The U.S. border will reopen to Canadian "cow beef" (but not animals 30 months and older) from the third quarter of 2006. This will cause significant quantities of Australian cow beef to divert away from the U.S.

Argentine beef will reenter the NAFTA market in January 2008 (with a 20,000 mt U.S. tariff rate quota). Brazilian beef will remain banned by NAFTA countries through the projection period (2010).

Total Aussie beef exports to the U.S. in 2006 will increase 13% over 2005 to 363,000 mt, 6,000 mt below the quota.

Composition of Australian beef exports to the U.S. will continue to be about two-thirds lean trimmings and one-third whole-muscle cuts.

Under the U.S.-Australia Free Trade Agreement, beef exports to the U.S. will remain below the 2007 quota (398,214 mt) and 2008 quota (413,214 mt), but could reach expanded quota levels before the end of the decade.

Competition from Brazil will be fierce in non-NAFTA markets, leaving Australian beef uncompetitive except in the higher quality end of the market. -- Clint Peck

A Few Words About That "Attitude Thing"

I'm one of the truly fortunate people. I actually love what I do for a living - working with the land, cattle and horses. Our family is healthy. I even have a hard time identifying with a lot of people who have had monumental obstacles - my parents and my wife's parents are happily married and have always been there for us.

I would guess on just about any blessing scale one could concoct, I'd be in the upper 1% of fortunate people in the world, probably even higher. With that said, I should be overflowing with gratefulness, sporting a smile that stretches from one end of the room to the next. But it isn't always like that.

The drought has a way of wearing a person down. The truck's transmission goes out. The hard drive on my laptop crashes for the second time in 8 months. Or the gate comes open on the sorted cows. Life throws challenges at you that can send you to the house at the end of the day with a foul attitude, and I've been known to take it out on family, friends, our interns, even the dog.

No one's ever accused me of being a quick study, but there are some absolute truths I've stumbled onto in my life. Few of them would be more important than the one that essentially says you and you alone are the one who chooses your own attitude.

Every motivational speaker makes that case in one way or another - it isn't the circumstances that matter but how you respond to them. The following quotes are ones I routinely reference to keep my perception in line and my attitude positive: "A pessimist is someone who complains about the noise when opportunity knocks." - Michael Levine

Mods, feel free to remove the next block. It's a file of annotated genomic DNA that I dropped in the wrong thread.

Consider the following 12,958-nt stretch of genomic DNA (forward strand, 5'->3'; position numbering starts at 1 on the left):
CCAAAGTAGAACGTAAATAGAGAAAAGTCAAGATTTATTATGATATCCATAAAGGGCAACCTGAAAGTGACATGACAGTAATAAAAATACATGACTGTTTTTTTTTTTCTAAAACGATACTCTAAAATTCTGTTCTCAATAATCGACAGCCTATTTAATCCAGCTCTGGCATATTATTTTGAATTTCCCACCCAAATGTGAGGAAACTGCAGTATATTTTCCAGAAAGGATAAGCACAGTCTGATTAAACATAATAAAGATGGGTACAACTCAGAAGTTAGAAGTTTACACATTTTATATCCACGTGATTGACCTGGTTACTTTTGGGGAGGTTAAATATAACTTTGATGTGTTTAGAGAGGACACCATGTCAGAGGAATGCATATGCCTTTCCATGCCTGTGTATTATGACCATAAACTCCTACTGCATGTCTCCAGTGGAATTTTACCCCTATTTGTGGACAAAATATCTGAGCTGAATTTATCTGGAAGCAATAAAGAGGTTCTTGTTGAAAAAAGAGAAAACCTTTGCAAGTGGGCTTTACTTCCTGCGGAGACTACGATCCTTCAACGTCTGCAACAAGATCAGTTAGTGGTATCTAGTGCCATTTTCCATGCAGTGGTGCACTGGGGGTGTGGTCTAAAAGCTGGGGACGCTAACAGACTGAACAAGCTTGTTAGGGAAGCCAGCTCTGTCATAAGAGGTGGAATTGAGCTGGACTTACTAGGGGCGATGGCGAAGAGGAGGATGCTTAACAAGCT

"The greatest discovery of my generation is that a human being can alter his life by altering his attitudes of mind." - William James Compare what you want with what you have, and you'll be unhappy. Compare what you deserve with what you have, and you'll be happy." - Evan Esar "Optimism is an intellectual choice." - Diana Schneider

"And we know that God causes all things to work together for good to those who love God, to those who are called according to His purpose." Romans 8:28

"I can do all things through Him who strengthens me." Phillipians 4:13 If we are honest with ourselves, things are probably better than they seem. -- Troy Marshall

Take Some Time To Thank Our Veterans

In Flanders fields the poppies blow Between the crosses, row on row That mark our place; and in the sky The larks, still bravely singing, fly Scarce heard amid the guns below. We are the Dead. Short days ago We lived, felt dawn, saw sunset glow, Loved and were loved, and now we lie In Flanders fields.

Take up our quarrel with the foe: To you from failing hands we throw The torch; be yours to hold it high. If ye break faith with us who die We shall not sleep, though poppies grow In Flanders fields. -- John McCrae, 1915

There are few things as moving to me as viewing a national cemetery. Seeing those rows upon rows of white crosses, seemingly standing at attention, timeless and stark reminders of the price of freedom and the supreme sacrifice made by America's best to preserve it. The crosses represent folks who all gave their innocence in service to their country, all giving something to their fellow citizens, and some giving all.

My dad and many of my uncles fought in World War II and Korea. My father, an infantryman whose name I proudly carry, landed at Omaha Beach, marched in the Liberation of Paris and was among the holdouts at Bastogne. My uncle Abe was also at the Bulge. My uncle Gene served in the Pacific, fighting the last holdouts on the Japanese home islands and witnessing firsthand the aftermath of the atomic bomb.

My situation isn't much different than most folks my age. Such was the sacrifice of what Tom Brokaw termed, "The Greatest Generation," that we all had firsthand contact of some sort with such heroes.